Since 1996, DACS has maintained an active program to refurbish used computers for donation to local non-profit organizations and schools.
The mother lode
In February 2000, DACS hit the mother lode. Ed Heere, president of AMSYS Computer in Ridgefield, a DACS member and former chairman of our board, learned that Danbury Hospital was about to replace some of its computers with newer technology. Ed asked the hospital to make the computers available to DACS so we could distribute them to needy non-profit organizations. In February 2000, Danbury Hospitals Information and Technology Group agreed to donate close to 300 computers for the DACS project. Most of the computers were 486 processors, keyboards, and mice.
Once the regions corporate community became aware of the hospitals donation, others joined the effort. Within a short time, Cendant Mobility donated 300 monitors; Raytheon jumped in with about 50 monitors and some additional PCs; then Praxair supplied the project with about 50 monitors and PCs.
The stacks of boxed monitors were so large we had to estimate the depth of the pile. In March 2000, when we informed Cendant that we did not have space to store all these monitors, they offered DACS the use of their warehouse for the duration of the project.
In a short time, DACS had found itself with more than 450 computers, some of them non-functioning. After evaluating all the systems, we wound up with about 300 that were usable. To-date, over 300 computer systems have been delivered as described below.
Establishing a plan
The original plan was to use the warehouse area to build the systems, but this proved impractical. At this time Ed Heere offered over 800 square feet of office space at AMSYS for the computer assembly area. Then, with the assembly resources lined up, we appealed to Microsofts regional office for software, and were given site licenses to install Windows and MS Works on each of the donated computers. Microsoft has always been generous in supporting user groups, and particularly in promoting our efforts on behalf of Voice for Joanie.
A call for DACS volunteers resulted in over 50 offers. A schedule was worked out to use the AMSYS training facility and two production teams were activated. The first team, lead by Tom McCarthy, was scheduled for Tuesday and Thursday afternoons, with the second team, led by Norm Geril, meeting on Monday and Wednesday afternoons. Though each team had over eight volunteers, only four could work at a time due to the limited space. All volunteers were invited to join these teams and were placed on call to help deliver machines.
The manufacturing activity included cleaning the covers and the keyboards, wiping all information off the hard drives, installing the software, checking out the systems, handling the requests for equipment, generating publicity, managing the parts supply, and delivering the systems. The teamwork has been exemplary and the quality of the finished product outstanding. Some of the systems were scrapped after removing reusable parts.
Promotion and Publicity
From its inception, the project has been widely reported in The Danbury News Times and in dacs.doc. We have also received the 2000 Jerry Award from the Association of PC User Groups. The $750 prize, established by APCUGs former president Jerry Schneider to recognize outstanding user group community service, was transferred to Voice for Joanie for its work on behalf of ALS victims.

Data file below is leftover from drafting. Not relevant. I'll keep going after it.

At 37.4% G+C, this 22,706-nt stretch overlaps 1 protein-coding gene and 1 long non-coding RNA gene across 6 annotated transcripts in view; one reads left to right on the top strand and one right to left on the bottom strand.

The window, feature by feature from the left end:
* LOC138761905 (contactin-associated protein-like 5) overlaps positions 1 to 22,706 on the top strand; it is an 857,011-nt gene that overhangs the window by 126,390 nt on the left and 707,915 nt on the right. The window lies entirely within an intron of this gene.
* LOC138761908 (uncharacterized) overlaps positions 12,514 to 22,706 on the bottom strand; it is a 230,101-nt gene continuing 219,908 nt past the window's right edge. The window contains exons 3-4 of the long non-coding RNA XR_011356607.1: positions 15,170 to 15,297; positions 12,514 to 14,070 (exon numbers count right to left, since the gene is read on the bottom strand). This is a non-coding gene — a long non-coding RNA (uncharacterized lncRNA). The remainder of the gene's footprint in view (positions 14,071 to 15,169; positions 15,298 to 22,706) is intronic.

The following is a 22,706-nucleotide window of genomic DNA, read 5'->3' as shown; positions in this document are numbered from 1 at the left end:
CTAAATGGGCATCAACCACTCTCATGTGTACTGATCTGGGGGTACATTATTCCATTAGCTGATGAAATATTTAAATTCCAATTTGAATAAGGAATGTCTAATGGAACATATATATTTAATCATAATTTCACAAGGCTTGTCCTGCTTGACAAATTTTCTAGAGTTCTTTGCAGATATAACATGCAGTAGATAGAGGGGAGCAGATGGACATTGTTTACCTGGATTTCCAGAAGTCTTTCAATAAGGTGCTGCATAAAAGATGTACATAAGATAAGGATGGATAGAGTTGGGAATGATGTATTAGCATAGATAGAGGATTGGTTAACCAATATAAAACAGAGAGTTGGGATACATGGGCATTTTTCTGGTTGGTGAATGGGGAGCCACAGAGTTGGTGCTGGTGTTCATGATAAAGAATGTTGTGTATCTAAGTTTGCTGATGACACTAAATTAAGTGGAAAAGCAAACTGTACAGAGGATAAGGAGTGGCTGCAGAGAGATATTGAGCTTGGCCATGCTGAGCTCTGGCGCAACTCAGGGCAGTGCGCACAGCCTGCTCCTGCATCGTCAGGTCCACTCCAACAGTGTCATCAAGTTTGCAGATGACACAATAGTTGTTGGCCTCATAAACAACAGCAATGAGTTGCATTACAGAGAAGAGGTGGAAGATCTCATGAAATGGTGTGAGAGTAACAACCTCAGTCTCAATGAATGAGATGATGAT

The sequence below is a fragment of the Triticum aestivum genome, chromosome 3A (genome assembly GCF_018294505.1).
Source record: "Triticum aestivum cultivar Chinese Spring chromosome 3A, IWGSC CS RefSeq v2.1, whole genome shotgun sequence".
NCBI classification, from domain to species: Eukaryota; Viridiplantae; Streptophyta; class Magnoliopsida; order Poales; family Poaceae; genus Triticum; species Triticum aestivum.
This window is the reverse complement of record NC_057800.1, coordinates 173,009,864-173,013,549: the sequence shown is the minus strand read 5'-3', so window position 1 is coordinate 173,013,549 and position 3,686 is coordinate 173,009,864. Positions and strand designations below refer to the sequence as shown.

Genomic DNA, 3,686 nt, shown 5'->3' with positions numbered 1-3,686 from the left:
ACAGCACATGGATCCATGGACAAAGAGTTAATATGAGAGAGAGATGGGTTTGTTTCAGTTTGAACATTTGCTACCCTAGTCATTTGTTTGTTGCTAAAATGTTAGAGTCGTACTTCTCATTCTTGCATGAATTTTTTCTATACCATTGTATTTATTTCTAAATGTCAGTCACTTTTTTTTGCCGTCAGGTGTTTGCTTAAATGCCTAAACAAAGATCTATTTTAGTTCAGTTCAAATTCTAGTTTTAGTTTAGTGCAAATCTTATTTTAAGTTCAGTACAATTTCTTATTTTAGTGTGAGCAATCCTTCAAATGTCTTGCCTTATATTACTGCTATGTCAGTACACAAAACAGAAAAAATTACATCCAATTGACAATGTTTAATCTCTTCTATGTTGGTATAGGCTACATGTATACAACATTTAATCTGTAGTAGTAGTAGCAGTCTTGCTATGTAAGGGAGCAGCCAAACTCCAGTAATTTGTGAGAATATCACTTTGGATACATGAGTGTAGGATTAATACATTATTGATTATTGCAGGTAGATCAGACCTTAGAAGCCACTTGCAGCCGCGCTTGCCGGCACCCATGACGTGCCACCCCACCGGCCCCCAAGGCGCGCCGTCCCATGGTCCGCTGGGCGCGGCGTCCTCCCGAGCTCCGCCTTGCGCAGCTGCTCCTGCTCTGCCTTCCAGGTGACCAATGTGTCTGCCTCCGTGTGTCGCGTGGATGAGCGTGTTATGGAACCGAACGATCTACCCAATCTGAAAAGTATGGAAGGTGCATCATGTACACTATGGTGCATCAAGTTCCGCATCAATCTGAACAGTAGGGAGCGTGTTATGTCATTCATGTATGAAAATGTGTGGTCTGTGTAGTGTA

The non-profit organizations receiving computers fell into three functional categories:
Children could learn to use a computer, keyboard, mouse and display; compose and write letters and documents; or Learn to create a spreadsheet using MS WORKS. Some schools added CD ROMS and sound cards at extra cost for running educational software.
Recipients in this class were Catholic Family Services, Childrens Center, Hartford Christian Acadamy, King Street UC School, Melrose School, St. Peters School, St. Josephs School, Ridgefield High School, St .Johns School, IBPOEofW, and Portuguese Cultural Center
Recipients in this class were: Literacy Volunteers, TBCIO, Bethel Senior Center, Brookfield Senior Center, Carmel Senior Center, Danbury Senior Center, Ridgefield Senior Center, Redding Senior Center, Heritage Heights Nursing Home, Second Home of Brookfield, and New Heights Nursing Home.
Computers donated for office work: Recipients in this class were Earth Watch, Interfaith Aides Ministry, DATAHR, Mental Health, The Volunteer Center, Danbury Regional Commission on Mental Retardation, and North Salem Historical Society,
Where do we go from here?
Over the past few years the price of PC systems has dropped by 50 to 75% and the speed of PC processors has increased 10 to 20 times. As corporations and individuals replace older systems, they have looked for a new home for their old PCs. At the present time the following organizations have come forward to offer PC distribution projects:
The World Help Foundation in Newtown (203-270-7853) will accept all vintage PC and Macintosh systems and components, for shipment to third world counties. The World Help Foundation also manufactures and ships water purification equipment to third world countries.
Computers for Kids in Waterbury (203-591-1714) accepts Pentium class PCs and distributes them in the local area at a nominal cost.
DACS plans to terminate the 300 machines project when it exhausts the software licenses donated by Microsoft. In the future, we will continue to assist donors in finding homes for their older equipment.
All the above organizations are IRS 501 (c) (3) corporations and accept donations of funds to support their operations.
|Charlie Bovaird is a former quality control expert for IBM, a member of the board and DACS Treasurer. He is a STICKLER for doing things right.|